On January 11, 2016, the final rule issued by the Office of Federal Contract Compliance Programs (OFCCP) amending regulations1 to implement President Obama's Executive Order 13665, the so-called "Pay Secrecy" or "Pay Transparency" order, took effect. That order, issued in April 2014, amended Executive Order 11246 to bar federal contractors and subcontractors from retaliating or discriminating against an employee or applicant for inquiring about, discussing, or disclosing his or her own compensation, or the compensation of any other employee or applicant. While the regulations apply only to federal contracts or subcontracts in excess of $10,000 that are entered into or modified on or after January 11, 2016, employers that currently are or may be federal contractors would be well served to become familiar with the regulations' requirements and begin preparing for them now. The Pay Transparency executive order and implementing rule have been touted as part of the Administration's efforts to ensure equal pay for equal work, an objective President Obama again cited during his recent State of the Union Address.
Retaliation Prohibition and Defenses
The final rule protects employees and applicants of federal government contractors and subcontractors who inquire about, discuss or disclose their own pay and benefits, or the pay and benefits of others, from adverse action, so long as the employee did not obtain this information through performance of his or her own essential job functions.2
This requirement is subject to both "general defenses" and an "essential job functions defense." The general defenses provision permits a contractor to pursue any defense to a claimed violation, "as long as the defense is not based on a rule, policy, practice, agreement, or other instrument that prohibits employees or applicants from discussing or disclosing their compensation or the compensation of other employees or applicants."3 By way of example, as identified by the final rule, it would be a general defense if the employer can establish that it "disciplined the employee for violation of a consistently and uniformly applied company policy," assuming the policy itself does not prohibit an employee from discussing or disclosing compensation.4
In addition, the employer will not be subject to penalties if the disclosure or discussion of compensation information was performed in furtherance of the "essential job functions" of a position. Specifically, if an employee – such as a human resources manager – (a) as part of that employee's essential job functions has access to the compensation information of other employees or applicants and (b) discloses such compensation information to individuals who do not otherwise have access to it, the disclosure is not protected under the final rule.
The final rule requires that contractors and subcontractors distribute the nondiscrimination provision to their employees, both by incorporating it into their existing handbooks or manuals and "by electronic posting or by posting a copy of the provision in conspicuous places available to employees and applicants for employment."5 The following is the language that must be disseminated:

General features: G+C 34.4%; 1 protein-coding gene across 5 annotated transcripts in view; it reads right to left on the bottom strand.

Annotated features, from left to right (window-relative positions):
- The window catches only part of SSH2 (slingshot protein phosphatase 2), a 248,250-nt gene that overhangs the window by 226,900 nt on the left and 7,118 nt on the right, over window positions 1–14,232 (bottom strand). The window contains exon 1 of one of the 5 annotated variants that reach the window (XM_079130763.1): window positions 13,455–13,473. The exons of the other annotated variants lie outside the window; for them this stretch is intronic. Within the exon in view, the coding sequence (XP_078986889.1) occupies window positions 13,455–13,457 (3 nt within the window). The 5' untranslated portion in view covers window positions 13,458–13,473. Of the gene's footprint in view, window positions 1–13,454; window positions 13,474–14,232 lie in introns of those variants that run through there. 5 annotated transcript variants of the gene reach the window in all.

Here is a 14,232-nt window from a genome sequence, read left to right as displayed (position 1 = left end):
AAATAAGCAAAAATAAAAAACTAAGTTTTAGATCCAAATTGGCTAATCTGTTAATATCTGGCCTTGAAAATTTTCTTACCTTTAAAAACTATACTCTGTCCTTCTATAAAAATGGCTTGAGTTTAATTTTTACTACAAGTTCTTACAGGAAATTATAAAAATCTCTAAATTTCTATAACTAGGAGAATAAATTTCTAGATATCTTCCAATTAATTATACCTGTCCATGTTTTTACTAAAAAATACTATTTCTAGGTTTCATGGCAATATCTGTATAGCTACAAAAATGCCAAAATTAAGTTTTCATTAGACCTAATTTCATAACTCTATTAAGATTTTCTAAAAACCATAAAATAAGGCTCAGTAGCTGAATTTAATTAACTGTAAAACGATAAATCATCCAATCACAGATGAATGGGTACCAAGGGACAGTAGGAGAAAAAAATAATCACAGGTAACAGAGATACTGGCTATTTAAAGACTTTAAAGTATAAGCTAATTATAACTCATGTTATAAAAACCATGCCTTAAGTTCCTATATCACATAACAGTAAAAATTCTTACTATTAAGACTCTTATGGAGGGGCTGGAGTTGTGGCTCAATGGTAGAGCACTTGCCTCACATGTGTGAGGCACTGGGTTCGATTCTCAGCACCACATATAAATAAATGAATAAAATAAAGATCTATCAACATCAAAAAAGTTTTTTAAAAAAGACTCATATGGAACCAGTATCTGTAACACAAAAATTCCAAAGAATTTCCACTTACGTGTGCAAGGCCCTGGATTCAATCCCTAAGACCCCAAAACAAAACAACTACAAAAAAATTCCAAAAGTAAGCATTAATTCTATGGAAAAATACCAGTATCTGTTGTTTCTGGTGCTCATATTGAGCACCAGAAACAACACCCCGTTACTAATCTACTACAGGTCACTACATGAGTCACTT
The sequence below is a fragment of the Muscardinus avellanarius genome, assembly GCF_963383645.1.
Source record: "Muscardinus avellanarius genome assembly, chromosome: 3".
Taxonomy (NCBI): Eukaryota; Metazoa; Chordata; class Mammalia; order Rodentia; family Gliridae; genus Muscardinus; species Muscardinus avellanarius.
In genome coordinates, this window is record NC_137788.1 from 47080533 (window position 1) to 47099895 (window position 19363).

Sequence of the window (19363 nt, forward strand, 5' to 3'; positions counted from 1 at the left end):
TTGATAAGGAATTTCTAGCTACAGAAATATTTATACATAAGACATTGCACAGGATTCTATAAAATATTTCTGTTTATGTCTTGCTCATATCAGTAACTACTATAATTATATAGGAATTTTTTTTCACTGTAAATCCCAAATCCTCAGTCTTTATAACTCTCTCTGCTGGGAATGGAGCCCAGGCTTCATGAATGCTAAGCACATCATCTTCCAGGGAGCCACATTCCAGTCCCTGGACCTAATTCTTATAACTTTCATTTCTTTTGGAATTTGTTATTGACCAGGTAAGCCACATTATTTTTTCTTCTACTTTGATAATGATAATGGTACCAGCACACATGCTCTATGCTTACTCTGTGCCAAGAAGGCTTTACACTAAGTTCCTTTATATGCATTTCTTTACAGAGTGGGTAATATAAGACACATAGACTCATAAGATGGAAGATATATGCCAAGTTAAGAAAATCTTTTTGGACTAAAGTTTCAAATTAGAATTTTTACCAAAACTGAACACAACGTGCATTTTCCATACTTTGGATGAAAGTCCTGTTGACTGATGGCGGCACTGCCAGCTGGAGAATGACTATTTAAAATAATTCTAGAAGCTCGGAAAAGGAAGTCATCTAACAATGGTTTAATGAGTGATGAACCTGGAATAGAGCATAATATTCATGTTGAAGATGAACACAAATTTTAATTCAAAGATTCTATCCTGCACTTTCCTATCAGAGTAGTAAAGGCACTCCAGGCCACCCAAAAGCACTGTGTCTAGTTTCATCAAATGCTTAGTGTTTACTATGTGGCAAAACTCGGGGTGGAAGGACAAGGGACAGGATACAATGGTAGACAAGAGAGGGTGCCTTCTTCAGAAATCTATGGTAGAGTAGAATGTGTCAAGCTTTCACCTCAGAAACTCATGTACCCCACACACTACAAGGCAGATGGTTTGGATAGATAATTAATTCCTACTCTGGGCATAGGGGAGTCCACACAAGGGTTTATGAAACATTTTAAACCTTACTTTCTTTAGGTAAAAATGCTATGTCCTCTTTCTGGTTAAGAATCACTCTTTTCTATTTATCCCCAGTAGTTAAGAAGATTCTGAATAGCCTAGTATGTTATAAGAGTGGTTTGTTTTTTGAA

PAY TRANSPARENCY POLICY STATEMENT
Contractor will not discharge or in any other manner discriminate against employees or applicants because they have inquired about, discussed, or disclosed their own pay or the pay of another employee or applicant. However, employees who have access to the compensation information of other employees or applicants as a part of their essential job functions cannot disclose the pay of other employees or applicants to individuals who do not otherwise have access to compensation information, unless the disclosure is (a) in response to a formal complaint or charge, (b) in furtherance of an investigation, proceeding, hearing, or action, including an investigation conducted by the employer, or (c) consistent with the contractor's legal duty to furnish information.6
State Law Considerations
While Executive Order 13665 and the OFCCP's implementing regulations represent the federal government's first foray into the arena of pay transparency or secrecy among private employers, it is important to note that many states already have requirements pertaining to protecting employees and/or applicants who inquire about or discuss compensation that overlap with, but are different in important ways from, the final rule. At least 10 states currently have statutes or regulations pertaining to pay secrecy or transparency. These state law requirements vary, but may be broader than the final rule.
Employers that are or plan to become a federal contractor or subcontractor, with contracts to be effective or modified on or after January 11, 2016, should:
- Evaluate whether the employer is subject to any state law or regulation that overlaps with the final rule and, if so, determine how best integrate compliance;
- Update existing employee handbooks or manuals to ensure they contain the required pay transparency policy statement;
- Conspicuously post the prescribed language in a place that can be seen by both existing employees and applicants who visit the employer's property; and
- Distribute guidance to managers and employment decision-makers regarding the final rule and their obligation to refrain from retaliating against or punishing an employee or applicant who inquires about or discusses compensation.